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Visit to Iceland and the Scandinavian North   By: (1797-1858)

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First Page:

VISIT TO ICELAND AND THE SCANDINAVIAN NORTH

TRANSLATED FROM THE GERMAN OF MADAME IDA PFEIFFER.

WITH Numerous Explanatory Notes AND EIGHT TINTED ENGRAVINGS.

TO WHICH ARE ADDED AN ESSAY ON ICELANDIC POETRY, FROM THE FRENCH OF M. BERGMANN; A TRANSLATION OF THE ICELANDIC POEM THE VOLUSPA; AND A BRIEF SKETCH OF ICELANDIC HISTORY.

Second Edition.

LONDON: INGRAM, COOKE, AND CO. 1853

[Picture: Pictorial title page]

ADVERTISEMENT TO THE FIRST EDITION

The success which attended the publication in this Series of Illustrated Works of A Woman's Journey round the World , has induced the publication of the present volume on a country so little known as Iceland, and about which so little recent information exists.

The translation has been carefully made, expressly for this Series, from the original work published at Vienna; and the Editor has added a great many notes, wherever they seemed necessary to elucidate the text.

In addition to the matter which appeared in the original work, the present volume contains a translation of a valuable Essay on Icelandic poetry, by M. Bergmann; a translation of an Icelandic poem, the 'Voluspa;' a brief sketch of Icelandic History; and a translation of Schiller's ballad, 'The Diver,' which is prominently alluded to by Madame Pfeiffer in her description of the Geysers. {1}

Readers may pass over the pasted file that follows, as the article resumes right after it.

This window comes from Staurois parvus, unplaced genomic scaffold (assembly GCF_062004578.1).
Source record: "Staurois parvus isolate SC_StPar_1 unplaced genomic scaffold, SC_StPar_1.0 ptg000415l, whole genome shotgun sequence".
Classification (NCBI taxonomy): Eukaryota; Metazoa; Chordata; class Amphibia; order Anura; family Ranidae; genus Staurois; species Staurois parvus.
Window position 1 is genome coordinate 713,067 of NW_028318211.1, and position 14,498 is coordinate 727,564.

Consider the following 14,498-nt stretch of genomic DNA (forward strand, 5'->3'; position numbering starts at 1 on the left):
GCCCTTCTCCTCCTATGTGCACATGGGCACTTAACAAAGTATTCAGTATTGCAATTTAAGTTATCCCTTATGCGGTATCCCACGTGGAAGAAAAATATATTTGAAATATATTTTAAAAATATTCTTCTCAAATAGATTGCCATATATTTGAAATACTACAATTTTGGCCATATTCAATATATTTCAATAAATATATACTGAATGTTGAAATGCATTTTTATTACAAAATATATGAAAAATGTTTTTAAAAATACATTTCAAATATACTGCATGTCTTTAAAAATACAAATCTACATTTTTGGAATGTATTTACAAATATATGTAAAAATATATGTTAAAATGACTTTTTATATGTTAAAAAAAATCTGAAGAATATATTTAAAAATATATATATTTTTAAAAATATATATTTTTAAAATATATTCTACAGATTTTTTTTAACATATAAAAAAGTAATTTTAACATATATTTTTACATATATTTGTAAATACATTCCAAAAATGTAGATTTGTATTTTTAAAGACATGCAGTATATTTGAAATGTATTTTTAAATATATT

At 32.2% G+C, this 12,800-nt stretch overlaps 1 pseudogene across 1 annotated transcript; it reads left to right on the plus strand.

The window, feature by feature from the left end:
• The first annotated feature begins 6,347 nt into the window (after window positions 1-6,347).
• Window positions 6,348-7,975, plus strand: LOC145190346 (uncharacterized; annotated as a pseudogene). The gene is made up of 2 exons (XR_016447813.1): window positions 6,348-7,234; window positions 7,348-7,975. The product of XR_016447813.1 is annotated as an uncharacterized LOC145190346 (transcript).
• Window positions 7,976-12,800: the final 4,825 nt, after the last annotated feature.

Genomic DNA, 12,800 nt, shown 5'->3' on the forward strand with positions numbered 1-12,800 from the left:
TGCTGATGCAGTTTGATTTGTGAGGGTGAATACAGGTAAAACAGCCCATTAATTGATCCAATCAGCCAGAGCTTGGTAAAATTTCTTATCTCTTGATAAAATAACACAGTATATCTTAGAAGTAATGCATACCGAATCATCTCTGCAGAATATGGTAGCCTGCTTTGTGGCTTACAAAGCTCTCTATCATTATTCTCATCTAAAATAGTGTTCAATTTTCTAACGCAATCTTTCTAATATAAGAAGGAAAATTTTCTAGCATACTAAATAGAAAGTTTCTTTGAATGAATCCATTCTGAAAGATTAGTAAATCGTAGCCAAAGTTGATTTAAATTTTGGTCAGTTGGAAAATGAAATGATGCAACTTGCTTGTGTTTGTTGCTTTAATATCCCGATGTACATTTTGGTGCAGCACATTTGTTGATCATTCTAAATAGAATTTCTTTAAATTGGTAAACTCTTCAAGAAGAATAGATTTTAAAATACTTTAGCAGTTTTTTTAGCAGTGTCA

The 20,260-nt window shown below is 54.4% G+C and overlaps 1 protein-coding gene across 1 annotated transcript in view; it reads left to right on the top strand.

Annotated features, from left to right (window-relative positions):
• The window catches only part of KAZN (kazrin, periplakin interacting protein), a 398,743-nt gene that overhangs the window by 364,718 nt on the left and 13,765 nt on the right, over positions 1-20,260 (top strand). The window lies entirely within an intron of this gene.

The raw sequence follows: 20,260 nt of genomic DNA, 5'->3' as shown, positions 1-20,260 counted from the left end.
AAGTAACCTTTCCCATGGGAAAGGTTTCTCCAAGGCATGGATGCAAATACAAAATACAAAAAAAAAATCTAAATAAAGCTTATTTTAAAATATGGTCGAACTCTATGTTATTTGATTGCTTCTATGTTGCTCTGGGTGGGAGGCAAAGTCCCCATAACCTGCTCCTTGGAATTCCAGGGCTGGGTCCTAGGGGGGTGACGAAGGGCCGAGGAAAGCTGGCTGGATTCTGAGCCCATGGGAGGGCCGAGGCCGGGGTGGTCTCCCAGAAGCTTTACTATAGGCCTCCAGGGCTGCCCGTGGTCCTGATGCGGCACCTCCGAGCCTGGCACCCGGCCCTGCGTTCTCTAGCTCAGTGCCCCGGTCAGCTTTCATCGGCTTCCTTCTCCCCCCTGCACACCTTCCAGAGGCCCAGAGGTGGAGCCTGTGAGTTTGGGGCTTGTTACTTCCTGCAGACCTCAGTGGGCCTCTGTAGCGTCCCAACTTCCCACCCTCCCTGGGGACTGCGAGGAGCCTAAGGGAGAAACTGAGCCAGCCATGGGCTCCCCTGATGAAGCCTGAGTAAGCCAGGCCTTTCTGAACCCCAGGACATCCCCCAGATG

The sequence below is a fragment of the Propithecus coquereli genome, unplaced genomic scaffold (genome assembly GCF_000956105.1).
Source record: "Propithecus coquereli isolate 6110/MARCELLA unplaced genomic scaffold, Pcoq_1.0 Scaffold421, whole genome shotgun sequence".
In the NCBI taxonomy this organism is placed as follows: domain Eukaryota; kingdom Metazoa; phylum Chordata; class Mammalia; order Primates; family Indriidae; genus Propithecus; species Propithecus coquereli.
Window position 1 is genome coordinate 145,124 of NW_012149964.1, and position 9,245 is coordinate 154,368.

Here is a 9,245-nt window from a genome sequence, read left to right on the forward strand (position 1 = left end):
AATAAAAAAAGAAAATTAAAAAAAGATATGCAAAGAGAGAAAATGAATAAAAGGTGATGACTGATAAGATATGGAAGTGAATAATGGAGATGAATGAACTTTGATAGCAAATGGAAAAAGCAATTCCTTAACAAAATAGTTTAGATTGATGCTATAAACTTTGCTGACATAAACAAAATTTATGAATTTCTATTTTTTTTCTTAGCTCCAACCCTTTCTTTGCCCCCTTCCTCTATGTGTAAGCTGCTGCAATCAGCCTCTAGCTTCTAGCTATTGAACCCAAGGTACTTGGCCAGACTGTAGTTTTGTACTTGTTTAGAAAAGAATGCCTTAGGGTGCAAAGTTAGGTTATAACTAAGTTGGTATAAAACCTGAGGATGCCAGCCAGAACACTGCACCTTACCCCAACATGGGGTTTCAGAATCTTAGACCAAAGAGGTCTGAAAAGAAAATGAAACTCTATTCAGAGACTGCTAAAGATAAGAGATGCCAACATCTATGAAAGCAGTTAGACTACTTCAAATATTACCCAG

The Illustrations have been printed in tints, so as to make the work uniform with the Journey round the World .

London, August 1, 1852.

AUTHOR'S PREFACE

"Another journey a journey, moreover, in regions which every one would rather avoid than seek. This woman only undertakes these journeys to attract attention."

"The first journey, for a woman ALONE, was certainly rather a bold proceeding. Yet in that instance she might still have been excused. Religious motives may perhaps have actuated her; and when this is the case, people often go through incredible things. At present, however, we can see no just reason which could excuse an undertaking of this description."

Thus, and perhaps more harshly still, will the majority judge me. And yet they will do me a grievous wrong. I am surely simple and harmless enough, and should have fancied any thing in the world rather than that it would ever be my fate to draw upon myself in any degree the notice of the public. I will merely indicate, as briefly as may be, my character and circumstances, and then I have no doubt my conduct will lose its appearance of eccentricity, and seem perfectly natural.

When I was but a little child, I had already a strong desire to see the world. Whenever I met a travelling carriage, I would stop involuntarily, and gaze after it until it had disappeared; I used even to envy the postilion, for I thought he also must have accomplished the whole long journey.

As I grew to the age of from ten to twelve years, nothing gave me so much pleasure as the perusal of voyages and travels. I ceased, indeed, to envy the postilions, but envied the more every navigator and naturalist.

Frequently my eyes would fill with tears when, having ascended a mountain, I saw others towering before me, and could not gain the summit.

I made several journeys with my parents, and, after my marriage, with my husband; and only settled down when it became necessary that my two boys should visit particular schools. My husband's affairs demanded his entire attention, partly in Lemberg, partly in Vienna. He therefore confided the education and culture of the two boys entirely to my care; for he knew my firmness and perseverance in all I undertook, and doubted not that I would be both father and mother to his children... Continue reading book >>




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